It is not at all an overstatement to say the fate of future innovation in the US rests squarely on the Supreme Court getting the Bilski ruling correct. Long ago the manufacturing jobs started leaving and they are gone and not coming back. To the extent that the US has anything other than a service economy it is thanks to intellectual property and intangible assets, and everyone who seriously considers the matter knows that the chief intangible asset for businesses is software. Just take a look at the technology sector and the companies in that space and you can’t help but notice that the major employers in the US all have one thing in common — they use, create and exploit software. Erase software patent protections and hundreds of thousands of jobs will be erased from the economy and investment dollars will go elsewhere.
But what does software have to do with a business method case? Exactly! Unfortunately, the Federal Circuit didn’t understand that and issued the CAFC decision in Bilski that calls into question the patentability of software, as well as the patentability of medical processes, diagnostic processes and therapeutic treatments. So in order to kill pure business methods the Federal Circuit shot at and killed much more. In truth, what the Federal Circuit did was akin to pulling out an elephant gun to shot a fly. There has been and will continue to be enormous collateral damage unless and until the Federal Circuit Bilski debacle is fixed.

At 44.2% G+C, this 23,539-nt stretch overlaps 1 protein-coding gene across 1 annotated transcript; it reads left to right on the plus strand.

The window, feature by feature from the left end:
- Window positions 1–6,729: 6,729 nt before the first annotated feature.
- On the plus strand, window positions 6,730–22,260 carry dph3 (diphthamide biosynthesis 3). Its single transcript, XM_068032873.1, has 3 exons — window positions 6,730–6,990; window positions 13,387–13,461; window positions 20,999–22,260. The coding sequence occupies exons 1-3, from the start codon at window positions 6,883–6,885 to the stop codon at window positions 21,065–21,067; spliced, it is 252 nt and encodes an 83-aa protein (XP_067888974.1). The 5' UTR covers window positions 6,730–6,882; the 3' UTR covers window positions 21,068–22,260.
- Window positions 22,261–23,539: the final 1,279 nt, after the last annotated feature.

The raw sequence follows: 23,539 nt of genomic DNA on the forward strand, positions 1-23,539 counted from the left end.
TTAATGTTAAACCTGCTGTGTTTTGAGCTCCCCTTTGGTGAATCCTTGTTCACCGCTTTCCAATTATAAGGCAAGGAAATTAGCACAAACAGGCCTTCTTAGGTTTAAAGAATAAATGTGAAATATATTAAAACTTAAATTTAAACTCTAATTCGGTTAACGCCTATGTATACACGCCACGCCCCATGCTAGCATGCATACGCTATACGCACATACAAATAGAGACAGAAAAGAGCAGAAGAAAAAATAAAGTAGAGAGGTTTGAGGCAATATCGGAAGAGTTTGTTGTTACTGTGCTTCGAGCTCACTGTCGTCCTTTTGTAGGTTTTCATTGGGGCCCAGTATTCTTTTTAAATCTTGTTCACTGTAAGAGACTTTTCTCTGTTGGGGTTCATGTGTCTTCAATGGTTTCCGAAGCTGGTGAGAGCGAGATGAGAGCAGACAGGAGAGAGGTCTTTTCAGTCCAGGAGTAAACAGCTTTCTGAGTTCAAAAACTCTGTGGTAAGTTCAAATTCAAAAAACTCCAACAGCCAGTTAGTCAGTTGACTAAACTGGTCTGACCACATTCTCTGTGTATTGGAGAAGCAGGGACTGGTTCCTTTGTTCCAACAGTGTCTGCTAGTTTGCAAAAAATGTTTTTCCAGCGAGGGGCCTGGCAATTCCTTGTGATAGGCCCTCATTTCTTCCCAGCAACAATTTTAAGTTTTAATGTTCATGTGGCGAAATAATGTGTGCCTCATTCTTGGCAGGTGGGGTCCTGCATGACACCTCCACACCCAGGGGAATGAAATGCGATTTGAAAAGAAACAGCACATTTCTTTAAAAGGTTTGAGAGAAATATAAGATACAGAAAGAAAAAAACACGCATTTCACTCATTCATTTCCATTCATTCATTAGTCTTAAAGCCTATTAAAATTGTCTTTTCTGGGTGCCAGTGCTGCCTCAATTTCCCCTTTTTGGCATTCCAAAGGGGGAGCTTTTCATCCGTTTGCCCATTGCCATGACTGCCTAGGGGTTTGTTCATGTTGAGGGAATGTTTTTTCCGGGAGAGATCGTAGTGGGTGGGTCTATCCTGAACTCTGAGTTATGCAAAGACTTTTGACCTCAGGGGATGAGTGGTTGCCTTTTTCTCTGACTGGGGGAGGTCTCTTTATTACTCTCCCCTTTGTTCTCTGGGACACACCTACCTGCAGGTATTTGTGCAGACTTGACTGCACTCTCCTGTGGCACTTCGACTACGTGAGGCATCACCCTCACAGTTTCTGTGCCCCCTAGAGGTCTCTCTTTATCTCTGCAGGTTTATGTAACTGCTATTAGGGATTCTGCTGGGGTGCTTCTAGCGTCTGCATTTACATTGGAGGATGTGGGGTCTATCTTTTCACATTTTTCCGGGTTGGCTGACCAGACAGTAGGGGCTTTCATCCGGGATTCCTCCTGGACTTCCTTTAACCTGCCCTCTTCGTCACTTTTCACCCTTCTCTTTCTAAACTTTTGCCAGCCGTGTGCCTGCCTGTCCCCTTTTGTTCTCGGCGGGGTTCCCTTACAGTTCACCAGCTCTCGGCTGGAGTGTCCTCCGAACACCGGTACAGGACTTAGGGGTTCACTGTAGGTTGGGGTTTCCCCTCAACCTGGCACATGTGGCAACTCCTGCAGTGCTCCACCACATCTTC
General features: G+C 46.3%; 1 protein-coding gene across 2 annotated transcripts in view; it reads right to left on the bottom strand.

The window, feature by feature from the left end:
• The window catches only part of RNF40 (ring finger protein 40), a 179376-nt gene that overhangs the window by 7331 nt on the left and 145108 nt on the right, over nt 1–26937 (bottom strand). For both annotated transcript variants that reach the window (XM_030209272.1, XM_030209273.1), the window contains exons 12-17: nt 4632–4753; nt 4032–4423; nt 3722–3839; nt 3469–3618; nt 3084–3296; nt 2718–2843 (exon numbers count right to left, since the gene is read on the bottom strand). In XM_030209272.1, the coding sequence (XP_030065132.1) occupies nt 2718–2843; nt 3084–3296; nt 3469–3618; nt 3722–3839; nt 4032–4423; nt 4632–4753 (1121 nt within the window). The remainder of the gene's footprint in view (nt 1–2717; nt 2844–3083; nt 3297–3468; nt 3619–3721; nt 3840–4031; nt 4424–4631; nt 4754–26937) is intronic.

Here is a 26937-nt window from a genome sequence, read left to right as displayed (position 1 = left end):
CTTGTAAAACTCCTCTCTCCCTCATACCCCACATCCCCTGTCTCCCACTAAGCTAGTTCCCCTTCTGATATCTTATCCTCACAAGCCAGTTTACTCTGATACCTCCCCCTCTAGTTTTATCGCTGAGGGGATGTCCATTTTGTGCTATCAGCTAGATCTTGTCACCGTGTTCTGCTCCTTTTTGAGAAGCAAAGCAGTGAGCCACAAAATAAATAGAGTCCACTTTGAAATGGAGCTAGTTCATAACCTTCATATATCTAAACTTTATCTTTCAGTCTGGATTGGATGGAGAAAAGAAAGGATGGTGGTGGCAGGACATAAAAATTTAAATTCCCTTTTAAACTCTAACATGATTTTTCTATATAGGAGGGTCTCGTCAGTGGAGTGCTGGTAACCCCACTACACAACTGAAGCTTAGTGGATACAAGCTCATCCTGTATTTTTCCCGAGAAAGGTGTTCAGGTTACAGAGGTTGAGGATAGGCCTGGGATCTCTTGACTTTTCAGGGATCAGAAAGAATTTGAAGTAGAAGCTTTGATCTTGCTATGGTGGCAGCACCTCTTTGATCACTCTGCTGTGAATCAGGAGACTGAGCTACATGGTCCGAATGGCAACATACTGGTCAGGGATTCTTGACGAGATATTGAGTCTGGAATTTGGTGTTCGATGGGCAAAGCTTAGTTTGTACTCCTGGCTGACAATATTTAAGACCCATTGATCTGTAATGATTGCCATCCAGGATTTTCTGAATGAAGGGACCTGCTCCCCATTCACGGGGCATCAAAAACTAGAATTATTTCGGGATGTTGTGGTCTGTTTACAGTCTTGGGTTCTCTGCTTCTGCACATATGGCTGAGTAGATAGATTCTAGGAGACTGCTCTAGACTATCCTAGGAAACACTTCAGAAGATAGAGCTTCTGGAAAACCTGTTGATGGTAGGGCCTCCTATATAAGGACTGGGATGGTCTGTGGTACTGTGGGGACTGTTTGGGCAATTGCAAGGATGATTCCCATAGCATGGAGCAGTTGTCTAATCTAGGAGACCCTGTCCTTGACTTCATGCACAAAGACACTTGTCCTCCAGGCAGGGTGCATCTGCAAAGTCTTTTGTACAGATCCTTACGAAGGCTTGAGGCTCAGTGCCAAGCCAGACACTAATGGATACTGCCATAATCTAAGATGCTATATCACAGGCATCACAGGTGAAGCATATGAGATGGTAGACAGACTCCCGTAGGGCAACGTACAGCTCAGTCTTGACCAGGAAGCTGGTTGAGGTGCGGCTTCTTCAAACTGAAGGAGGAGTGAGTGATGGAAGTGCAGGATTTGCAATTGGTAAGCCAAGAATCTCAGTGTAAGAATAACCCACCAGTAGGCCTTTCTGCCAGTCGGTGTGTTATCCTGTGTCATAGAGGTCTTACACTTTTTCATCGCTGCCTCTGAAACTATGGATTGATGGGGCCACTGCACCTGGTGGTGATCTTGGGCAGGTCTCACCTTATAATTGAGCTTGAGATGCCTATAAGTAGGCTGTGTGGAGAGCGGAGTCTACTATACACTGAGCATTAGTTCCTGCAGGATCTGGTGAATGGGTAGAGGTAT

Luckily, the Supreme Court has almost always erred on the side of an expansive view of what is patentable subject matter, and that is why in the United States we can patent living matter, such as a genetically modified bacterium, business methods and software. The US economy would be dramatically different today if we did not have an expansive view of patentable subject matter. It is no coincidence that the US dominates in software, biotechnology, pharmaceutical and many other industries, and such dominance is owed to our strong patent policies that foster innovation and entice investors to part with much needed capital to fund research, development and company building.
The cause for concern is that in the few instances where the Supreme Court has not had an expansive view of patentable subject matter the technology in question was computer processes, also known as software. So will the Supreme Court cut off avenues of endeavor and potentially unborn industries that could spawn from never before considered technological